Much of Iran's Arab community lives in the province of Khuzestan, which borders Iraq. The province is strategically important because it is the site of much of Iran’s oil reserves, but the Arab population does not feel it has benefited as much from the oil revenue as the Persian population. Historically, the Arab community has been marginalised and discriminated against. Tension has mounted among the Arab population since April 2005, after it was alleged that the government planned to disperse the country's Arab population or to force them to relinquish their Arab identity. Hundreds were arrested and there have been reports of torture. Following bomb explosions in Ahvaz City in June and October 2005, which killed at least 14 people, and explosions at oil installations in September and October, the cycle of violence intensified, with hundreds people reportedly arrested. Further bombings on 24 January 2006, in which at least six people were killed, were followed by further mass arrests. Two men, Mehdi Nawaseri and Ali Awdeh Afrawi, were executed in public on 2 March after they were convicted of involvement in the October bombings. Their executions followed unfair trials before a Revolutionary Court during which they are believed to have been denied access to lawyers, and their "confessions", along with those of seven other men, were broadcast on television. At least 13 other Iranian Arabs are also reportedly under sentence of death, accused of involvement in the bombings, distributing material against the state, having contact with dissident organizations operating abroad, and endangering state security. Amnesty International recognizes the right and responsibility of governments to bring to justice those suspected of criminal offences, but is unconditionally opposed to the death penalty as the ultimate violation of the right to life. Please see Iran: Death Sentences appeal case – 11 Iranian Arab men facing death sentences, AI Index MDE 13/051/2006, May 2006).
Today about 2000 students gathered in Tehran University to commomorade the Students Day as well as to protest against the Islamic Regime.
Our students have worked long and hard risking everything they have including their lives to bring about change in Iran. Unfortunately when speaking with most Iranians abroad I find that we have become cynical to the degree where most of us have absoloutely no faith in our students and their movement. I find this to be a huge shame, especially because the student movement is alive and very strong and will not back down. I think its a shame when most of our focus is on countries such as US and people like George Bush and how they will save us from the IRI.
The reality is if we do not scratch our own backs nobody will scratch it for us, and while international support is extremely important, why not also focus on the strong movement going on inside Iran and figure out how to help the student movement which I strongly believe can and will be the ultimate vehicle of change in Iran.
In any event this message is in solidarity with the student movement and every single individual that is trying to bring freedom and democracy to Iran.
Long Live the Student Movement
There are two ways to live:
1. Accept and allow things to remain the way they are
2. Take responsibility and change them
My last post may have seemed a bit harsh, and it was not because this individual was afraid of IRI, I know many people are and for good reason. What makes me really angry is the fact that this person and many others hide behind this fear and use it as an excuse for their silence. There are many ways to help without making ones identity known to the IRI.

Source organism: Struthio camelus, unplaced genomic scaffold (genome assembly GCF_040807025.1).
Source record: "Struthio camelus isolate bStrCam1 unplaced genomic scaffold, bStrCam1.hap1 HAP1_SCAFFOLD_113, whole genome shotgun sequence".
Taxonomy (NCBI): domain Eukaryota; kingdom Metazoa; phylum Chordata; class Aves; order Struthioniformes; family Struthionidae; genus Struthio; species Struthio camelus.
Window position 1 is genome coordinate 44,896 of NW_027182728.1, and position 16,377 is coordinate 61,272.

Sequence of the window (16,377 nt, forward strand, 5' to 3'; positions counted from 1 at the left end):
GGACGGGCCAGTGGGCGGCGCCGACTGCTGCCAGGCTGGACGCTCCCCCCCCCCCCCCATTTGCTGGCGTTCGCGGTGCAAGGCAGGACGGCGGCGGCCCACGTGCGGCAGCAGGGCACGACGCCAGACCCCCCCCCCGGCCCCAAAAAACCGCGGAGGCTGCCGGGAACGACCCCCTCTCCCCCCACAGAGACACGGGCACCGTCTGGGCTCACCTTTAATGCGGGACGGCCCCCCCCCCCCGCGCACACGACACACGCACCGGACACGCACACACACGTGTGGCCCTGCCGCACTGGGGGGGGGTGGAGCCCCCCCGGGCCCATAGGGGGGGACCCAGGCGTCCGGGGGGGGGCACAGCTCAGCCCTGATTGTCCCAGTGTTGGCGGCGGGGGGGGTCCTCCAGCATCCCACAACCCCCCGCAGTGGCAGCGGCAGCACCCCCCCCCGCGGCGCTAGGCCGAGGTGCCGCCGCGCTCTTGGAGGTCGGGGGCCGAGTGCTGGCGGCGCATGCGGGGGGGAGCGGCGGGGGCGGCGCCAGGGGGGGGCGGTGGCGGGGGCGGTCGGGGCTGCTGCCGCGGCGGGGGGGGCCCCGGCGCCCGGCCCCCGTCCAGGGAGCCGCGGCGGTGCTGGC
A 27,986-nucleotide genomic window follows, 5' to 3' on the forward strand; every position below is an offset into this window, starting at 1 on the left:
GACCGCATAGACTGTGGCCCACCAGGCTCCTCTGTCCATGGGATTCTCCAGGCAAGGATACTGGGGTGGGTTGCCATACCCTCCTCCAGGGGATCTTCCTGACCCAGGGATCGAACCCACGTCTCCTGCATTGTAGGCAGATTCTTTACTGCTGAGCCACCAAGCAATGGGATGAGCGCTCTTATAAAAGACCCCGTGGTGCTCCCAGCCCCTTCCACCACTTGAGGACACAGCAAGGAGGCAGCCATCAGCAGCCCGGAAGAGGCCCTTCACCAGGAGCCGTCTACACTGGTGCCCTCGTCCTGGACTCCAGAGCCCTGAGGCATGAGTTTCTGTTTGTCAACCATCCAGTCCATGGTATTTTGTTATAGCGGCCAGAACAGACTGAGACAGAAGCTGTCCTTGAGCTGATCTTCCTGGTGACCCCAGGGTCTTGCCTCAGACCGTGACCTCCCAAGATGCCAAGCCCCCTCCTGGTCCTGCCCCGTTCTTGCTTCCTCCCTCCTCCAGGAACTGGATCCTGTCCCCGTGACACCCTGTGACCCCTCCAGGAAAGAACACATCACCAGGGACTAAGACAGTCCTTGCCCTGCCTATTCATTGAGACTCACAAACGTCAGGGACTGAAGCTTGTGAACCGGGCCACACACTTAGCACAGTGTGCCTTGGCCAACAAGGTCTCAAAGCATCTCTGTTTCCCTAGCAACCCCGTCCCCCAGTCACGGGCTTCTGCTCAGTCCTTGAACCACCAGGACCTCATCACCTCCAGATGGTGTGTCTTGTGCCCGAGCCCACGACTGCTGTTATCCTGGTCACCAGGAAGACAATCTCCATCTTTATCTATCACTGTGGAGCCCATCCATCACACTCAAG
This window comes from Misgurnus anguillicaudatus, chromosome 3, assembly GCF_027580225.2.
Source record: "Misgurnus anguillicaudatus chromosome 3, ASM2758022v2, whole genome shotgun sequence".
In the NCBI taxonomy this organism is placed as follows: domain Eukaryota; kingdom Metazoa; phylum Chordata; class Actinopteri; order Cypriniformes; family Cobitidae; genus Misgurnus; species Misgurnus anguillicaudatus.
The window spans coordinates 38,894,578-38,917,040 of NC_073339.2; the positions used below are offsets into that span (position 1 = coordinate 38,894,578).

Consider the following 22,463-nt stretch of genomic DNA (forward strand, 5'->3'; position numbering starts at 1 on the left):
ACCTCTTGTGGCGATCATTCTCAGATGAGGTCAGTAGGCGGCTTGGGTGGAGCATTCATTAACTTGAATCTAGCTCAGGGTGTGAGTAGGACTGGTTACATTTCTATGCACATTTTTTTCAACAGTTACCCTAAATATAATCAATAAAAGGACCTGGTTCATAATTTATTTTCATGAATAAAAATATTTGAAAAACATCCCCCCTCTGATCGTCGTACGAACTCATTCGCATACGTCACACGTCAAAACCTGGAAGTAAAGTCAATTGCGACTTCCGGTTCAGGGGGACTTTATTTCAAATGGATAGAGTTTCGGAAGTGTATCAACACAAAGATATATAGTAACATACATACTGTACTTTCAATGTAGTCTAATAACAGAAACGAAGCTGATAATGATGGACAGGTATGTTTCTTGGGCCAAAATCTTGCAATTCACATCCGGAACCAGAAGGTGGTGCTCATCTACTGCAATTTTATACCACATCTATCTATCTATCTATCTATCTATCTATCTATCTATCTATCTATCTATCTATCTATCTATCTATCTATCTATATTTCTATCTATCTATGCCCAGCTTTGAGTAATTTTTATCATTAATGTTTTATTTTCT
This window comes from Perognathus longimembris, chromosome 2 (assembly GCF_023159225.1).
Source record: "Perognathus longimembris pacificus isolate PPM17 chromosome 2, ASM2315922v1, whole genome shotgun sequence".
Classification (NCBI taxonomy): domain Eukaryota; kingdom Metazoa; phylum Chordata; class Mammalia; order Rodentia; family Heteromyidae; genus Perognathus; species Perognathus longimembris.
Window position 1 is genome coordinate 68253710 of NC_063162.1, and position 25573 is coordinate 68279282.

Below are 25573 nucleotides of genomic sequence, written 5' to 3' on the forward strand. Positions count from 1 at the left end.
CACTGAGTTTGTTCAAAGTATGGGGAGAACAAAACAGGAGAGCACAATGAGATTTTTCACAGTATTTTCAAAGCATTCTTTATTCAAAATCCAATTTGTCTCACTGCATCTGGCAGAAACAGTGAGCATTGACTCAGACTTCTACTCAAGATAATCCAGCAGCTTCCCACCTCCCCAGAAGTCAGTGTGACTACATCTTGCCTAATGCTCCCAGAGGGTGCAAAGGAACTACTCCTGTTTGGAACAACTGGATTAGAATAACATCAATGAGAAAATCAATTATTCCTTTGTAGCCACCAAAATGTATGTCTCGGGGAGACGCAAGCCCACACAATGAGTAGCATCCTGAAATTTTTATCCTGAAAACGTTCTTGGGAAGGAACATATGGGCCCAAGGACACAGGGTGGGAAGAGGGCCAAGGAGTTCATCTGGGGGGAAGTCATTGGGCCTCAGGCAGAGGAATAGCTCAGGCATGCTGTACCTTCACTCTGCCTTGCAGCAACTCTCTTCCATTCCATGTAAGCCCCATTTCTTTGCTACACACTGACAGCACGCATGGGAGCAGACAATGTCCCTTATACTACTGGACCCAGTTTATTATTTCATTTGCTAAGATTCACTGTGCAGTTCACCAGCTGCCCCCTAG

Writing letters to the Canadian Government, contacting different human right agencies and voicing ones concern, covering ones head and face while attending demonstrations and writing under an alias name are just a few ways of helping the students in Iran without getting in contact or being found out by the IRI.
So lets stop the excuses!!
I happen to be on the emailing list of Iranian Students Association of University of Ottawa. Today I received an email through them written by one of the students who was extremely concerned about what is happening to students in Iran and wanted to do something about it. He was asking whether something should be done by students abroad to support the students who are fighting for freedom and democracy inside.
Ofcourse I thought this was a wonderful email and replied to him and gave him my thoughts. But this email created a much wider question for me. I went to University of Ottawa for three years and during that time I was always on the mailing list. On numerous occasions I tried to send out emails about students or activists who were arrested or tried to get some sort of campaign going and on ALL occasions the emails were censured by the president of ISAUO and they never let any of my emails go through. They claimed that this was a non-political organization and therefore could not allow such political emails. Ofcourse by censoring me they were promoting their own political agenday. The leadership of ISAUO has changed and at the very least it seems like they are starting allow freedom of speech which is a good start. Whether anyone will reply to the email I recieved today and whether anyone will try to do anything is a whole other question though.
I find it very disturbing that there are so many so called Iranian Student Associations who do not lift a finger to help their country or their people. They claim to be promoting Iranian Culture yet they do not want to or are too afraid to use the real Iranian flag which is the lion and sun. Some of them go so far as to use the Islamic Regime's flag such as the Iranian Student Association in Carleton University in Ottawa.